The ideal solution, if you can pull it off, would be to build a small concrete bunker in your yard, run power out to it, put a UPS and power conditioner in there to protect against bad power, put a RAID array in there, wire it with Ethernet to your house underground, put a watertight door on the thing, add a power cutoff that shuts down power if water does get inside (e.g. a GFI breaker and an unused extension cord whose output end is lower than your equipment), and hope for the best.

But more realistically, I would tend to suggest an IOSafe fireproof RAID array loaded up with five 6 TB drives (or maybe even 8 TB drives). Put it in a closet somewhere, and hope for the best. If you want to increase your protection a bit, you could also get two RAID expansion cabinets, store them at work, and periodically bring one home, clone your main RAID array to it, and bring it back

Comment Re:good luck with that one... (Score 2) 171

It's a complicated relationship, with pros and cons. Certainly a lot of things get blamed on the EU without any rational justification. On the other hand, plenty of things also get blamed on the EU with some rational justification. There is one particularly evil political technique where something that would never get passed back home gets punted to the EU where it's relatively out of sight, and then comes back usually via a Directive a couple of years later, at which time the government can not only claim they have no choice about implementing it but also say they have no way to influence the details... even while their own representatives and allies within the EU were the ones pushing for the new measures in the first place.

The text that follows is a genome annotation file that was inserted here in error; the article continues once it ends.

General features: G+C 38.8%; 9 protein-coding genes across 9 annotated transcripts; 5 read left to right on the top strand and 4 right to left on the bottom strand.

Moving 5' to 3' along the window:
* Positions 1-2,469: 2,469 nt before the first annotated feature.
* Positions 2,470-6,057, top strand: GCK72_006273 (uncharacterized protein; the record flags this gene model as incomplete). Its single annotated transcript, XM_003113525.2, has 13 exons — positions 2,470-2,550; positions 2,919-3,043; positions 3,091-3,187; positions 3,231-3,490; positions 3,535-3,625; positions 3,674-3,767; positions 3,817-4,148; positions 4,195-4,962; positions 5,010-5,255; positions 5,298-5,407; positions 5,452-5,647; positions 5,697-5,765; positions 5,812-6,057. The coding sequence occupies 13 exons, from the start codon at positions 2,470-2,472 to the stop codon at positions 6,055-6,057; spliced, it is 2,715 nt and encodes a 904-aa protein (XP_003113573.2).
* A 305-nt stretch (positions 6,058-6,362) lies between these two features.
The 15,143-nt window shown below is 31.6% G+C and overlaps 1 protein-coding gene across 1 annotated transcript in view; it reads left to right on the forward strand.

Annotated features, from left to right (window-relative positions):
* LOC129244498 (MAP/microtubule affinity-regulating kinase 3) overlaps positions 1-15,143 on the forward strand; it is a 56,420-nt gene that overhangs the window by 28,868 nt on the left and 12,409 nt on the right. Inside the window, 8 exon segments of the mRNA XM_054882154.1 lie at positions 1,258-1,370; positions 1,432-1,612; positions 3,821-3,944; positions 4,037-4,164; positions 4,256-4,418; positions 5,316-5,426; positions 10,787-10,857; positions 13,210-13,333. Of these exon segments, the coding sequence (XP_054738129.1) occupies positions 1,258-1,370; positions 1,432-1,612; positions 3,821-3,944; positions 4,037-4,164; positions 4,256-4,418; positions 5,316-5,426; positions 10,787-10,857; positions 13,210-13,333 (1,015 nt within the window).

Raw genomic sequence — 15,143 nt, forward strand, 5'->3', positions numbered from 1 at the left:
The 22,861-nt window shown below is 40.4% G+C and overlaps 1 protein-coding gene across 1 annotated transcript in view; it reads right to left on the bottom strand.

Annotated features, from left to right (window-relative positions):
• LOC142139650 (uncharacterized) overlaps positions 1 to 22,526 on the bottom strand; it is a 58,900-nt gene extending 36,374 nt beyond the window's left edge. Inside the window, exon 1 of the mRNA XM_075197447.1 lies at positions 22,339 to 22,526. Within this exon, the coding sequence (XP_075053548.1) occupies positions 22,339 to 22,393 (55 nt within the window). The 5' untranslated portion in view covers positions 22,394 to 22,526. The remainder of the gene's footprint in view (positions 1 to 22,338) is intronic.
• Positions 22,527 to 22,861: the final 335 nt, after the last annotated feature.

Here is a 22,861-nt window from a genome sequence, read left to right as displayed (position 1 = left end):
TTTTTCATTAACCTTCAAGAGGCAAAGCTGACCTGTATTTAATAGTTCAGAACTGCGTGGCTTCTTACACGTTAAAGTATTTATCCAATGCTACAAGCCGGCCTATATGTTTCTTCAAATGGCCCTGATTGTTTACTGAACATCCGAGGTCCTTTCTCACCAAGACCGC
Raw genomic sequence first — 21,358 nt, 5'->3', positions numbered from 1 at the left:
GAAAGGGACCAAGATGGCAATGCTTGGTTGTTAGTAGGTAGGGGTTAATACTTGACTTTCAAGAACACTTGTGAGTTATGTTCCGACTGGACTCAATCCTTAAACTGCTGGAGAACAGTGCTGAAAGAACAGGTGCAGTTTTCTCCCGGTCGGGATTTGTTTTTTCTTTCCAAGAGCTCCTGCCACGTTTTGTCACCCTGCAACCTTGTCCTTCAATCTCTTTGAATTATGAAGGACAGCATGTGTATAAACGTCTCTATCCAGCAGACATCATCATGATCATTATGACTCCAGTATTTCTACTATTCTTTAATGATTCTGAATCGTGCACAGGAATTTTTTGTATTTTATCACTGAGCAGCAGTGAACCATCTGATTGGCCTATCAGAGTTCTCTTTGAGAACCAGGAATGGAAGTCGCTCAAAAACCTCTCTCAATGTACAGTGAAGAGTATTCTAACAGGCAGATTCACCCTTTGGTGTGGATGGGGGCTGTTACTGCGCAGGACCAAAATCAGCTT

Comment Re:Google's reply? (Score 1) 171

The better news sites do provide more detailed and well-informed content. Unfortunately, it turns out that many of their readers still have the attention span of a goldfish, and thus that their headlines and early commentary are disproportionately valuable to those readers, regardless of the quality or quantity of the additional work from the news reporters.

Comment Re:good luck with that one... (Score 1) 171

Well, I'm with you on that principle as well. I can't see how an alternative scheme such as you suggested could be workable in practice, but if you had proposed some reasonable power of recall I would probably have agreed.

Still, even without that, it helps if we at least elect people who might act in our interests in the first place. Until money is an acceptable substitute for votes, the voters still have all the power on that one if they only choose to use it.

Comment Re:good luck with that one... (Score 2) 171

Yes, because EU. The entire basis for this disagreement was whether or not the UK government was allowed to introduce a private copying exception of the form that it did given the EU rules. If the government were not constrained by the EU Directive, all the questions about whether any harm was de minimis and pricing-in and so on would be moot.